Angels Among Us 2013
Truth is, Gordon had been practicing massage since 2000. He’d not only developed a growing client list but for several years had volunteered at Dartmouth–Hitchcock Medical Center in Lebanon, New Hampshire, where he worked on patients who were undergoing rigorous cancer treatments. It was intense work, with many trying to face down fears about their illness, their prognosis, and their future. They were anxious, often in pain, and struggled to sleep. “But I could see how much they benefited from massage,” Gordon says. “At first some might push back a little, and maybe I’d end up doing nothing but a foot massage, but when I left, they were asleep.”But the benefits went only so far. Many patients simply couldn’t afford to pay for massages after they’d been discharged from the hospital. And that sparked an idea. In June 2007, just a few months before he left his newspaper job, Gordon launched the Hand to Heart Project, a small nonprofit that offers free in-home massages to cancer patients living in the Upper Valley region of New Hampshire and Vermont.
The mechanics of the operation are simple: Gordon serves anyone with advanced cancer. That goes for the single mother living in affordable housing in Claremont, New Hampshire, to the wealthy senior in Woodstock, Vermont. Some need only infrequent massages; others, facing more complicated issues, require multiple visits per week. Since launching Hand to Heart, Gordon and his small crew of therapists, whom the nonprofit pays a modest amount for each visit, have worked on more than 200 cancer patients. Referrals come from hospitals, hospice programs, and others familiar with the program. “[Steve] just creates this wonderful connection,” says Donna St. Peter, a Wilder, Vermont, resident, whose late husband, Michael, received massages from Gordon over the last two years of his battle with lung cancer. She’s now a board member of Hand to Heart. “When I came home from work, I could tell Michael had gotten a massage, because his whole persona changed. He was hopeful, energetic—he just felt better.”
Like any good journalist, Gordon has collected stories from his profession: about the clients he’s worked with, the friendships he’s formed, the perspective he’s gained on life and death. And when he speaks about his work, there’s a reverence in his voice for the people he’s met as a result of his new career.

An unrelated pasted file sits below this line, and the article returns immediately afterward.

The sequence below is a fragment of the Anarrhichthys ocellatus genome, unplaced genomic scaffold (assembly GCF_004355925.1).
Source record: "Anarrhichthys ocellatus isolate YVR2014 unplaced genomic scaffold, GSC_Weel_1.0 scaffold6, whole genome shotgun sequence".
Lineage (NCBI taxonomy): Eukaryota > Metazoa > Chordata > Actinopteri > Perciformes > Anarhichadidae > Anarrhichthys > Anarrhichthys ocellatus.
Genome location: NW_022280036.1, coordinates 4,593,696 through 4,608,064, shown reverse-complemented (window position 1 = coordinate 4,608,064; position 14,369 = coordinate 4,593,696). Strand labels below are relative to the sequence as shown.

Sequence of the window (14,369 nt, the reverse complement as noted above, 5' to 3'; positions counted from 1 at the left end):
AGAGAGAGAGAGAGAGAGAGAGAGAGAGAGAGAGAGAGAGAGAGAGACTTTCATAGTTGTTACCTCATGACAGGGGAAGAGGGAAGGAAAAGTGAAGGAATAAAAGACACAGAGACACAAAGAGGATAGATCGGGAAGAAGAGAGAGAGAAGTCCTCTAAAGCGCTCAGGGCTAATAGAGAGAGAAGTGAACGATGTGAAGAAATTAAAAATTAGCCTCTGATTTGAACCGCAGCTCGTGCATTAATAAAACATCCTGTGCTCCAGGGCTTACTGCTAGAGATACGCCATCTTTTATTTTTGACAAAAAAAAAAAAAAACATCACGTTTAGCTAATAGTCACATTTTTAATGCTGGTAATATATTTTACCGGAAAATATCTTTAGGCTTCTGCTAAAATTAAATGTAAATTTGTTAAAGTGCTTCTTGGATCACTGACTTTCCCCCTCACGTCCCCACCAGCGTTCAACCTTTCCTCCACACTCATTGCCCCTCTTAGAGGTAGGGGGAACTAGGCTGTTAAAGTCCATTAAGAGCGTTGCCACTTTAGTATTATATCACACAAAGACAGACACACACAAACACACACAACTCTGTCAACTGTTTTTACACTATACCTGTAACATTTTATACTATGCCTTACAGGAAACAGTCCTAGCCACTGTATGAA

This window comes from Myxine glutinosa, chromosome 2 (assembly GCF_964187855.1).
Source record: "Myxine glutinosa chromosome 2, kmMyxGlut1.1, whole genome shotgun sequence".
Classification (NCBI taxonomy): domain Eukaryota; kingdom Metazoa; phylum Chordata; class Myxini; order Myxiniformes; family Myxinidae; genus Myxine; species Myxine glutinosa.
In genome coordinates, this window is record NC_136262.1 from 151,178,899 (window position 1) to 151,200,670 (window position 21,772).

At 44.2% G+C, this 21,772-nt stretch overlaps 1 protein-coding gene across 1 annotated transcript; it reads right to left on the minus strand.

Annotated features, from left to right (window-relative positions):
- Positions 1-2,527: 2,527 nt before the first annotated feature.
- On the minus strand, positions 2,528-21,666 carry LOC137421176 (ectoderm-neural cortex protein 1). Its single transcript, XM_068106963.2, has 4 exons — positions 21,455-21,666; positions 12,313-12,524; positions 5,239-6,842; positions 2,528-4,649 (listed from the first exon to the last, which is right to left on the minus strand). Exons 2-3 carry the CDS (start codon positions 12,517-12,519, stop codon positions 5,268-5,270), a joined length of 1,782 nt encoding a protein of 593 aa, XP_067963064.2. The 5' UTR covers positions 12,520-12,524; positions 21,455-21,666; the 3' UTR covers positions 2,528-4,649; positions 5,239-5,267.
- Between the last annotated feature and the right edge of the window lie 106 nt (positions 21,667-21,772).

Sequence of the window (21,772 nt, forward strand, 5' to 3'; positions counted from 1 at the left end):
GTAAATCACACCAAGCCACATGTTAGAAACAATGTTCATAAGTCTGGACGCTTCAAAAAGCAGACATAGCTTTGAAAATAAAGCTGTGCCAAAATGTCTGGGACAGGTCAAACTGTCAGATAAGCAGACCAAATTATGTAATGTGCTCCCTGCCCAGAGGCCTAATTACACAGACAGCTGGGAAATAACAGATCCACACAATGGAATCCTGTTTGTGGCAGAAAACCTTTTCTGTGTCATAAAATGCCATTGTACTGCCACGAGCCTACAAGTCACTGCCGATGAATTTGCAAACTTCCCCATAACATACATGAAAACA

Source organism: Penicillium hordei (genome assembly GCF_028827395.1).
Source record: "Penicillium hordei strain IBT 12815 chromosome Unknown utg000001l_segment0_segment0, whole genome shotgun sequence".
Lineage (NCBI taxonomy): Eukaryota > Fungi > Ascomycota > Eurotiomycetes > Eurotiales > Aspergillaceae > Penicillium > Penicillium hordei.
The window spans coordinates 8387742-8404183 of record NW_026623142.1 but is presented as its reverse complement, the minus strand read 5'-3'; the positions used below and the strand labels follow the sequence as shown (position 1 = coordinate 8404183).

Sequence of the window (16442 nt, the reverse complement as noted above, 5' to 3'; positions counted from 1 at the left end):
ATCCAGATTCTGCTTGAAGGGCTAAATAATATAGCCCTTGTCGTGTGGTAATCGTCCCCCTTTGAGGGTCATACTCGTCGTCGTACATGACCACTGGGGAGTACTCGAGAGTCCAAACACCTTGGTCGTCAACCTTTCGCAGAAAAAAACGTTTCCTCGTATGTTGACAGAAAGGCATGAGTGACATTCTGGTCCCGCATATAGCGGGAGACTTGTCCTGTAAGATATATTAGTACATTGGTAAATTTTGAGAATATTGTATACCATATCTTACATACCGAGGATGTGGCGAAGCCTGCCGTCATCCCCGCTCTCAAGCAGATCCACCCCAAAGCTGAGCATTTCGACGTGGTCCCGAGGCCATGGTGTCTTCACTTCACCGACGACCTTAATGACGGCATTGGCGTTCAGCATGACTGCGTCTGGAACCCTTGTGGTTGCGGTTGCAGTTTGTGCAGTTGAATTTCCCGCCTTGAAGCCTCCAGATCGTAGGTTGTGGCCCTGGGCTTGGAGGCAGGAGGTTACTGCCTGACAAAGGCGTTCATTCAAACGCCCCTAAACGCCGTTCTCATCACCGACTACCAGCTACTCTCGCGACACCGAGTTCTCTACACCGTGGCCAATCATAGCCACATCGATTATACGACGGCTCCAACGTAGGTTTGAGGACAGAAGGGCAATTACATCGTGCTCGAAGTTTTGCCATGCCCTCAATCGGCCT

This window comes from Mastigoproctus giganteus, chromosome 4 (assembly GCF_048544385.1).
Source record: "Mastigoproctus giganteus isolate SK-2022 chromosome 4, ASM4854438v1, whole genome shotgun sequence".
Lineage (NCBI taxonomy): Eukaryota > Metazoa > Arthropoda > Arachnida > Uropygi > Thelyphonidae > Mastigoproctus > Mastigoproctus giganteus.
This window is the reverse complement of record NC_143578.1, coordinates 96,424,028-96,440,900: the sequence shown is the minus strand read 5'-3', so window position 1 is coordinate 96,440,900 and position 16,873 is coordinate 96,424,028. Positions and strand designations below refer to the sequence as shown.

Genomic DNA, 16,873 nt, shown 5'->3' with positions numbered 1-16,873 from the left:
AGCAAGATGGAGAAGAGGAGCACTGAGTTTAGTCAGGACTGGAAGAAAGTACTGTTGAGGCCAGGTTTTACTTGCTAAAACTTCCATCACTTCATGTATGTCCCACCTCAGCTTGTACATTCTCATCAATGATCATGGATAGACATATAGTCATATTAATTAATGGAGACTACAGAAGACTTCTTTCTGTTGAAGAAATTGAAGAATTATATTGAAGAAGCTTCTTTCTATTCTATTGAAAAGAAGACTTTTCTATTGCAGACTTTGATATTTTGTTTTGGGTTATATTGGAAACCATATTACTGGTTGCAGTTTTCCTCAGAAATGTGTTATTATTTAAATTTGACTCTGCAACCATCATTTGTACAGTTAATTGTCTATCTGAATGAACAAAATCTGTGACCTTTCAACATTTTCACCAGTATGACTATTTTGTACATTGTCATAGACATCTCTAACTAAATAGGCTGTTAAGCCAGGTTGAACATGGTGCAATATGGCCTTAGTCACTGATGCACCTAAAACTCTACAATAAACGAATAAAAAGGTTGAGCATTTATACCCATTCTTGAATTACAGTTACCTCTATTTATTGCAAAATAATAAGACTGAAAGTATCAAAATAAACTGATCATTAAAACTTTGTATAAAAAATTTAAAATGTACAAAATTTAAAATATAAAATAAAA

One of the clients he remembers with particular fondness was an older woman in Lebanon who was suffering from lung cancer. When Gordon met her last winter, she had only a few months to live, and she was severely shaken by her illness and what she was facing. As the weeks passed and the cancer sapped more of her strength, Gordon had to lift her up onto his table. During her last few days, he simply came to sit by her bed, placing his hands on her and letting her know he was there for her.
“She would lean into me, and hold my hand against her chest,” Gordon says. “I feel like every time I work with someone in that situation, I’m learning not just how I want to live, but how I want to die. When somebody approaches the end of their life with as much grace, openness, and love as she did, that’s a pretty amazing thing to experience.”
For more information, visit: handtohearproject.org
The Good Neighbor
In small communities across New England, a little help goes a long way. In tiny Andover, Maine, Sharon Hutchins has had the kind of impact that would make a wealthy philanthropist envious. A native Mainer, mother of two, and a schoolbus driver for more than 30 years, Hutchins has poured much of her life into improving the well-being of the kids in her town.
In 1987 she spearheaded the resurrection of the Andover Education Fund, a college scholarship program for Andover seniors that had lain dormant for three decades. Under Hutchins’ direction, it launched a successful annual fall fundraising campaign and earned its nonprofit status. Today, the fund provides $2,500 a year to each Andover resident attending a two- or four-year accredited college. In all, the organization annually hands out some $25,000 to $30,000 to help defray higher-education costs.
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